Examples of Advanced Persistent Threats Attacks

Here are some recent examples of Advanced Persistent Threat (APT) attacks:

  • SolarWinds: The SolarWinds cyberattack was a significant supply chain attack attributed to APT29 (Cozy Bear), a Russian-state-sponsored APT group. The attackers compromised the SolarWinds Orion software platform, used by thousands of organizations for IT infrastructure management. This enabled the threat actors to infiltrate the networks of multiple high-profile targets, including U.S. government agencies and Fortune 500 companies.
  • Hafnium: Microsoft discovered a Chinese-state-sponsored APT group called Hafnium, which targeted Microsoft Exchange Server vulnerabilities to gain access to email accounts and exfiltrate sensitive data. Hafnium is known to target organizations in various sectors, including defense, healthcare, and higher education.
  • UNC2452 / Nobelium: An APT group also involved in the SolarWinds attack, continued its cyber-espionage campaign targeting various organizations. In May 2021, Microsoft disclosed that Nobelium had launched a new wave of attacks using the USAID email system to distribute malicious phishing emails.
  • APT41: A Chinese-state-sponsored APT group which targeted various industries worldwide, including healthcare, telecommunications, and higher education. In 2020, the U.S. Department of Justice (DOJ) charged five Chinese nationals for their involvement in APT41 activities, including unauthorized access to protected computers and stealing sensitive information.

Mitigating Advanced Persistent Threats

While it is impossible to completely prevent APT attacks, here are a few best practices for protecting your organization.

Establishing Effective Security Policies

To minimize the risk of APT attacks, organizations should create robust security policies covering aspects such as access control, password management, and network segmentation. Periodically assessing and updating security policies is crucial for defending against emerging threats.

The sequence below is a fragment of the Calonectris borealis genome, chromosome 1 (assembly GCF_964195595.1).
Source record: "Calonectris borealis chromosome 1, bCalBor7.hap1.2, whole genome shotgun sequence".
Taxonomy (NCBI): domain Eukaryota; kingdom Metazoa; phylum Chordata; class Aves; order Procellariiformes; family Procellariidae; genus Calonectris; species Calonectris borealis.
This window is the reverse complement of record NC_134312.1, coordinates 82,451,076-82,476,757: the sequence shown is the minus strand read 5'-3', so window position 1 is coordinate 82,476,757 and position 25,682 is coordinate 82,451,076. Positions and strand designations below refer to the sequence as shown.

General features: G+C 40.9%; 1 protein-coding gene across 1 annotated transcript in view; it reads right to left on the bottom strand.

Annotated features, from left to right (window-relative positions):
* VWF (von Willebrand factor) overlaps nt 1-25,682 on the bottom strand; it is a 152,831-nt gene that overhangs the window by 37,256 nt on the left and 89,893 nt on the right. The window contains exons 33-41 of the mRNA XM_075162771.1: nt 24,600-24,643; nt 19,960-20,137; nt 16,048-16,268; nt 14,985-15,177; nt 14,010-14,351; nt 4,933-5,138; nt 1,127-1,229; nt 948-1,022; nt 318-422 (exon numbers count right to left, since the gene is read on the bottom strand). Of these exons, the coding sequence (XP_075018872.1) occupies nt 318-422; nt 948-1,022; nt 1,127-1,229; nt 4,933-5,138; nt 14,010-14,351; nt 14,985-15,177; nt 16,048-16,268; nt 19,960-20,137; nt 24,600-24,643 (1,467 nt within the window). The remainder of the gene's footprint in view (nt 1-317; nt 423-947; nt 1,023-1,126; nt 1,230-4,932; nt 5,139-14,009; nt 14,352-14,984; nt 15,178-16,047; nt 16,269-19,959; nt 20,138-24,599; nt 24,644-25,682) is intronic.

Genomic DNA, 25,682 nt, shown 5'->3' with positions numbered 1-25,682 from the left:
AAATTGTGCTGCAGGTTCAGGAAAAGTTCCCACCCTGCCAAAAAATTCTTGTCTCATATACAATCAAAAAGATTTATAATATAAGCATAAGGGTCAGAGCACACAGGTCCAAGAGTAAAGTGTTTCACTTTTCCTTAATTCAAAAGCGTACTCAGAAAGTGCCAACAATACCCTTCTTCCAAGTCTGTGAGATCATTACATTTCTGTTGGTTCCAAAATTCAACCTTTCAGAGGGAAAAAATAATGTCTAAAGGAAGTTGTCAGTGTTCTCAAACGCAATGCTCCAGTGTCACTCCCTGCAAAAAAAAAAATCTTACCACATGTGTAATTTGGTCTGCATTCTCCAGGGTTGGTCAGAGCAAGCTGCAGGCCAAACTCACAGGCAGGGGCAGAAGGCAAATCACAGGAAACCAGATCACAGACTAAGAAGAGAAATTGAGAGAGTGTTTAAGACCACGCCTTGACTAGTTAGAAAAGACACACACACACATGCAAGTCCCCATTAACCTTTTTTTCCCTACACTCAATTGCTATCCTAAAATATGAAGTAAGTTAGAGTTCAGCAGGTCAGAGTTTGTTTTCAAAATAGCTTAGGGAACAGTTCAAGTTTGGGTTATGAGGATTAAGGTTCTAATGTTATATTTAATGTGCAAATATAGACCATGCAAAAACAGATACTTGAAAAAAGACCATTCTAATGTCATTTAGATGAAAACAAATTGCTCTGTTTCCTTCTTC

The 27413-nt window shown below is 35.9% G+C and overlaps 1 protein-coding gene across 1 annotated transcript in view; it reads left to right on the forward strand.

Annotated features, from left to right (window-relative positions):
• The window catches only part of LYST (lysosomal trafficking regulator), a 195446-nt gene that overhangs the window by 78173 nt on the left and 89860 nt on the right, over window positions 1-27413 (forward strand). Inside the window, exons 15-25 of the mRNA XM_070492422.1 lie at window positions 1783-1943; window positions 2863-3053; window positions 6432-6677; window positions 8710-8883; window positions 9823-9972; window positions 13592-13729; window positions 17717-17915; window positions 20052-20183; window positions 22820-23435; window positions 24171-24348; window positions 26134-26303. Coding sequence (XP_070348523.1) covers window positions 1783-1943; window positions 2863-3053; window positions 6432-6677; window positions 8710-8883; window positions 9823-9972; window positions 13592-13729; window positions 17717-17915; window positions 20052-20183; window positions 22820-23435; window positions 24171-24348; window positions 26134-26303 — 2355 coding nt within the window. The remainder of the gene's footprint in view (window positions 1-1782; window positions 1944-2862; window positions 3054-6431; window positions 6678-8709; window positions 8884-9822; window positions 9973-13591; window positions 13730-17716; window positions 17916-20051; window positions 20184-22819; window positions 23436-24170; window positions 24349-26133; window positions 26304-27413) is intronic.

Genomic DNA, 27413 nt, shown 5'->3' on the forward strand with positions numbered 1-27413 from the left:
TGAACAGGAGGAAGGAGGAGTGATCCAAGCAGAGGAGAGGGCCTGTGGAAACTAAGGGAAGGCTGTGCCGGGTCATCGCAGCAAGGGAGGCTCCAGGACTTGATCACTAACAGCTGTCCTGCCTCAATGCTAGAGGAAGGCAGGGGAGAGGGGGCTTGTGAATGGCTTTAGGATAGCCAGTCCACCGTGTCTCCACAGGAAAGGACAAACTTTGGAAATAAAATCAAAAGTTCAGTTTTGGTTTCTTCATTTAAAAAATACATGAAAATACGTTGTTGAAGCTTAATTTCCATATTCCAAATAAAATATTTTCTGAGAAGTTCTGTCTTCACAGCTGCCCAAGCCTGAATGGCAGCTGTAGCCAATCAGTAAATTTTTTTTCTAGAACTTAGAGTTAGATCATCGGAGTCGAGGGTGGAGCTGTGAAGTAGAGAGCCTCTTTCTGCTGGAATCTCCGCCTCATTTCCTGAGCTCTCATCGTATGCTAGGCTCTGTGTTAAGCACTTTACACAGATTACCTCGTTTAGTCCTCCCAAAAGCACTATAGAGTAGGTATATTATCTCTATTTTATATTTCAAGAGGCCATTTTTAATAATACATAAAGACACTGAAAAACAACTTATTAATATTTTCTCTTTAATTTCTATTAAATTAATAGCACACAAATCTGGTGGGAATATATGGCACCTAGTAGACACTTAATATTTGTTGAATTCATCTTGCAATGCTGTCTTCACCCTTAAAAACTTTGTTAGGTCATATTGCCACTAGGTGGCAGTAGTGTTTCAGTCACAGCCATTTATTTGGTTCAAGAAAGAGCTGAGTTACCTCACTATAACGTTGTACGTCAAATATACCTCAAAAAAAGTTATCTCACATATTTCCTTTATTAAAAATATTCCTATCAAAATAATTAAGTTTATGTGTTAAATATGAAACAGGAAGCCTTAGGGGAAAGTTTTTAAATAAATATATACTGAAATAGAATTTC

Promptly Patching Vulnerabilities

Effective vulnerability management is vital in protecting against APTs. Organizations must ensure their software remains updated by quickly applying patches when vulnerabilities are discovered. Additionally, conducting regular vulnerability scans can help detect potential weaknesses before attackers exploit them.

Constant Monitoring and Incident Response Planning

Having a solid incident response plan (IRP) is crucial for rapidly identifying and addressing security breaches. Constant monitoring allows for early detection of suspicious activities within your network, while an IRP details the steps to take upon identifying an attack.

User Awareness Training

Take the following steps to ensure users are vigilant and aware of cyber threats:

  • Instruct employees about common social engineering techniques used by threat actors targeting your organization.
  • Raise awareness regarding phishing emails and other malicious communications intended to gain unauthorized access or steal sensitive information.
  • Integrate cybersecurity training into employee onboarding procedures and ongoing professional development programs.

Collaboration with Security Communities

Organizations should actively engage in security communities to remain informed about the latest threats and best practices for mitigating them. Exchanging information and collaborating with other organizations can help enhance overall cybersecurity posture across various industries.

Advanced Persistent Threat Protection with HackerOne

The HackerOne Attack Resistance Platform goes beyond Advanced Threat Protection with the ability to prevent threats before they can occur.  How? By including human security experts to continuously assess the attack surface for the flaws that bad actors target. With HackerOne, organizations are able to outsmart cybercriminals, extend the reach of their security teams and reduce their exposure to threats.

Learn more about the HackerOne Attack Resistance Platform